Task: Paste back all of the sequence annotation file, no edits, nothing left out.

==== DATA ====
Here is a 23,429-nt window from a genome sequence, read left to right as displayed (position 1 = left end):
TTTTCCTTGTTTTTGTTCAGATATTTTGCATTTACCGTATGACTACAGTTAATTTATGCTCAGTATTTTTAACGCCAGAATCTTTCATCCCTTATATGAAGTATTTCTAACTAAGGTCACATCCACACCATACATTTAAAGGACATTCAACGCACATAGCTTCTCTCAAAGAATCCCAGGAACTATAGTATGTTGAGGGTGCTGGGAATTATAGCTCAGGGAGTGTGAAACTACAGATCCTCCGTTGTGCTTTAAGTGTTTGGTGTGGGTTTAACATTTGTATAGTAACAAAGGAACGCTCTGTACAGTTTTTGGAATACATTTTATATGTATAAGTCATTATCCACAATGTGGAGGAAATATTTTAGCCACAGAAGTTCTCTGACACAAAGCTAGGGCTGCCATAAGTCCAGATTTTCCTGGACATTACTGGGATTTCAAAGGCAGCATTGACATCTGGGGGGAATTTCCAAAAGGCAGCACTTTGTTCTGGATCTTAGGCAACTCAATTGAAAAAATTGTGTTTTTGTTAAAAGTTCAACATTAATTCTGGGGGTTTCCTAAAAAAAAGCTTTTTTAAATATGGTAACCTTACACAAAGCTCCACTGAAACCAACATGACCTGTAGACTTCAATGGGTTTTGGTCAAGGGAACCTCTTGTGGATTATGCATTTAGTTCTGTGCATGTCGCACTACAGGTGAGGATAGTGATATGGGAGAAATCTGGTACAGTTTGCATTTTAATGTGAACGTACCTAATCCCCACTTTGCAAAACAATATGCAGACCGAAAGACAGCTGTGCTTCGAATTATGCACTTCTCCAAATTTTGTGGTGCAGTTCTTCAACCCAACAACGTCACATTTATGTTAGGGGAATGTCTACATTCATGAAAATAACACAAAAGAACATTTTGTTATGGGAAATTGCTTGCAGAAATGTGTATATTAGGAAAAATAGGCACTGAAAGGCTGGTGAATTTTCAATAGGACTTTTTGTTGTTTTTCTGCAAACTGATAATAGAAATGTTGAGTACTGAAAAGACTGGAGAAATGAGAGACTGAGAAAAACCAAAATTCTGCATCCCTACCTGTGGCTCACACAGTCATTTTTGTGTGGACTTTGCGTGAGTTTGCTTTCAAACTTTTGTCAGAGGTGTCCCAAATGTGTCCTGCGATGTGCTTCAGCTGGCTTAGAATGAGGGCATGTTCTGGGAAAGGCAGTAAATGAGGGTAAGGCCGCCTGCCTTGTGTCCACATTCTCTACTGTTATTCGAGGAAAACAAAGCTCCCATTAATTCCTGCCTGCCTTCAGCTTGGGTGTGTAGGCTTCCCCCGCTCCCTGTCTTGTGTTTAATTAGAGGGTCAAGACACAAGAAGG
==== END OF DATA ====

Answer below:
Here is a 23,429-nt window from a genome sequence, read left to right as displayed (position 1 = left end):
TTTTCCTTGTTTTTGTTCAGATATTTTGCATTTACCGTATGACTACAGTTAATTTATGCTCAGTATTTTTAACGCCAGAATCTTTCATCCCTTATATGAAGTATTTCTAACTAAGGTCACATCCACACCATACATTTAAAGGACATTCAACGCACATAGCTTCTCTCAAAGAATCCCAGGAACTATAGTATGTTGAGGGTGCTGGGAATTATAGCTCAGGGAGTGTGAAACTACAGATCCTCCGTTGTGCTTTAAGTGTTTGGTGTGGGTTTAACATTTGTATAGTAACAAAGGAACGCTCTGTACAGTTTTTGGAATACATTTTATATGTATAAGTCATTATCCACAATGTGGAGGAAATATTTTAGCCACAGAAGTTCTCTGACACAAAGCTAGGGCTGCCATAAGTCCAGATTTTCCTGGACATTACTGGGATTTCAAAGGCAGCATTGACATCTGGGGGGAATTTCCAAAAGGCAGCACTTTGTTCTGGATCTTAGGCAACTCAATTGAAAAAATTGTGTTTTTGTTAAAAGTTCAACATTAATTCTGGGGGTTTCCTAAAAAAAAGCTTTTTTAAATATGGTAACCTTACACAAAGCTCCACTGAAACCAACATGACCTGTAGACTTCAATGGGTTTTGGTCAAGGGAACCTCTTGTGGATTATGCATTTAGTTCTGTGCATGTCGCACTACAGGTGAGGATAGTGATATGGGAGAAATCTGGTACAGTTTGCATTTTAATGTGAACGTACCTAATCCCCACTTTGCAAAACAATATGCAGACCGAAAGACAGCTGTGCTTCGAATTATGCACTTCTCCAAATTTTGTGGTGCAGTTCTTCAACCCAACAACGTCACATTTATGTTAGGGGAATGTCTACATTCATGAAAATAACACAAAAGAACATTTTGTTATGGGAAATTGCTTGCAGAAATGTGTATATTAGGAAAAATAGGCACTGAAAGGCTGGTGAATTTTCAATAGGACTTTTTGTTGTTTTTCTGCAAACTGATAATAGAAATGTTGAGTACTGAAAAGACTGGAGAAATGAGAGACTGAGAAAAACCAAAATTCTGCATCCCTACCTGTGGCTCACACAGTCATTTTTGTGTGGACTTTGCGTGAGTTTGCTTTCAAACTTTTGTCAGAGGTGTCCCAAATGTGTCCTGCGATGTGCTTCAGCTGGCTTAGAATGAGGGCATGTTCTGGGAAAGGCAGTAAATGAGGGTAAGGCCGCCTGCCTTGTGTCCACATTCTCTACTGTTATTCGAGGAAAACAAAGCTCCCATTAATTCCTGCCTGCCTTCAGCTTGGGTGTGTAGGCTTCCCCCGCTCCCTGTCTTGTGTTTAATTAGAGGGTCAAGACACAAGAAGG